Wonder if Katniss knows Pencak Silat?
The Raid: Redemption
After grossing $20 million in midnight screenings alone, The Hunger Games has already handily won the box office war this weekend. But the teen vs. teen dystopian sci-fi tale isn't the best action movie opening in theaters today. That would be The Raid, a balls-to-the-wall Indonesian martial arts picture directed by Welsh born filmmaker Gareth Evans that's being released stateside with the needless -- and nonsensical -- subtitle, Redemption. If they had to include another title, a better choice would have been Did You See That?! because that's what viewers will be asking each other after every wicked punch to the jaw or improbable kick to the midsection. The specific martial arts discipline on display here is Pencak Silat, a combination of various Indonesian fighting styles that consist of lightning-fast blows that leave both opponents reeling. It's a brutal, yet invigorating, discipline for a brutal, yet invigorating, movie.
As scripted by Evans, The Raid has exactly ten minutes worth of actual plot. A squad of police officers is en route to storm a crime-ridden tenement building that's essentially become a lawless state run entirely by ruthless gangsters. Our central hero is Rama (Iko Uwais), an upstanding cop whose brother Andi (Donny Alamsyah) is supposedly working with the crooks (or is he...?). Entering the building, the police have one goal -- find and capture the big boss, Tama (Ray Sahetapy). Doing that, however, involves battling Tama's heavily armed forces room by room and floor by floor, at which point the few survivors run headlong into his chief enforcer, Mad Dog, whose fists are absolutely lethal weapons.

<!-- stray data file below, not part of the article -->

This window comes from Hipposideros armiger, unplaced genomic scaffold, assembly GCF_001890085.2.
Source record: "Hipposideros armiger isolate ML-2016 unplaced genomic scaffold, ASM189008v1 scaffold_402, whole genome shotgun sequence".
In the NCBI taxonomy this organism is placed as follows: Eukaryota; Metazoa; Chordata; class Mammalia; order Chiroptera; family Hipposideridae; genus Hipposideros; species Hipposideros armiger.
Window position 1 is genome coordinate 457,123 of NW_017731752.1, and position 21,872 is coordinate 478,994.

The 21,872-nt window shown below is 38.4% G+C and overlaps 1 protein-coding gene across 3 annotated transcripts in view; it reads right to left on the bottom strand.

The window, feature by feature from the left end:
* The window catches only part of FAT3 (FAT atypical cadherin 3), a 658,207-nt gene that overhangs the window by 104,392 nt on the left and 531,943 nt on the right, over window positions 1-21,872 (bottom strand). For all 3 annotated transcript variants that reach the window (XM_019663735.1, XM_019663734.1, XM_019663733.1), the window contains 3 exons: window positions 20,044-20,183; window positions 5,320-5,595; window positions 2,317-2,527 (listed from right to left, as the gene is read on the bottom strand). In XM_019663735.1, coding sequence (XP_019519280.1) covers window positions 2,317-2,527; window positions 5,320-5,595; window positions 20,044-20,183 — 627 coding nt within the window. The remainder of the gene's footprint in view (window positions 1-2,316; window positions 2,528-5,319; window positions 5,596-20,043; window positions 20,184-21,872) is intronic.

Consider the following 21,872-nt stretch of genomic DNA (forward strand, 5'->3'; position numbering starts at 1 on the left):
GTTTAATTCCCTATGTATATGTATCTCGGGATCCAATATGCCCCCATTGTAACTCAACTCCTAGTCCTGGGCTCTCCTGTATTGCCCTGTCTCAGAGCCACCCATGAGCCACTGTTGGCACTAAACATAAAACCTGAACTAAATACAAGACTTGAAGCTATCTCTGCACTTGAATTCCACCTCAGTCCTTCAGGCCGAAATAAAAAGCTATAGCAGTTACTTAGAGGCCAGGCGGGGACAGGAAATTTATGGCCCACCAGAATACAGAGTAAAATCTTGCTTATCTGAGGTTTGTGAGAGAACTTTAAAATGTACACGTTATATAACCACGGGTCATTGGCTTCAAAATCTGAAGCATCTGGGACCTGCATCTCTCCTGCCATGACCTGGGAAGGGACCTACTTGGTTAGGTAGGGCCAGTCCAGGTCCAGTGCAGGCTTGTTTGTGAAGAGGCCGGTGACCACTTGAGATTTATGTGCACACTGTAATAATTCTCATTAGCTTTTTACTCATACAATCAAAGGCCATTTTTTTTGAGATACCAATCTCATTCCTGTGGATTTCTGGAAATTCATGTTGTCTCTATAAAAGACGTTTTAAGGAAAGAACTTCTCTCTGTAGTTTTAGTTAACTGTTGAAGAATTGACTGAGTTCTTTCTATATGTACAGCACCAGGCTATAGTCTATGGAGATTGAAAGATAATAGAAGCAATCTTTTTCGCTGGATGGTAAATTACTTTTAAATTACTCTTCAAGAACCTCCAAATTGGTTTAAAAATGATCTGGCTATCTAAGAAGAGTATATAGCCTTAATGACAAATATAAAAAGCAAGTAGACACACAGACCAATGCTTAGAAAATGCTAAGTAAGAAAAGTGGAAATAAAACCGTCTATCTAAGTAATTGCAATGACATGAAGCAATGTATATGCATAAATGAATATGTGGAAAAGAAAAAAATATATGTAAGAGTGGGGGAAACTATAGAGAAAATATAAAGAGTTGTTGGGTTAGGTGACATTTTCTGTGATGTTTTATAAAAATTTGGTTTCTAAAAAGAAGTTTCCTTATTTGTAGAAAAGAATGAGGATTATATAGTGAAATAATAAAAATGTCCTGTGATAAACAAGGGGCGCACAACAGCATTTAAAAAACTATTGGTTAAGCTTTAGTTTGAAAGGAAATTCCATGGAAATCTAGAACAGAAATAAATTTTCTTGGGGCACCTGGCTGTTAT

And that's pretty much it as far as story goes. The rest of the movie plays out in a series of mano-a-mano bouts involving lots of broken bones, bleeding wounds and, inevitably, death for one of the combatants. Truth be told, the relentless carnage does grow wearying after a while, particularly since there are no real characters with real fates for us to invest in -- just a series of well-toned gladiators fighting to be the last man standing. Those bouts are pretty terrific though, fluid and bruising enough to make the rousing fights in last year's MMA-themed Warrior look like playtime. Since he's working with real fighters, Evans is able to let their bouts play out without having to cut around the action, as Warrior helmer Gavin O'Connor did with his leading men, Tom Hardy and Joel Edgerton. (On the other hand, working with professional actors lends Warrior considerably more dramatic heft.) The Raid: Redemption is a film of modest ambitions, but it does accomplish what it sets out to do: leave the audience as exhausted and exhilarated as the combatants onscreen.
The Trouble with Bliss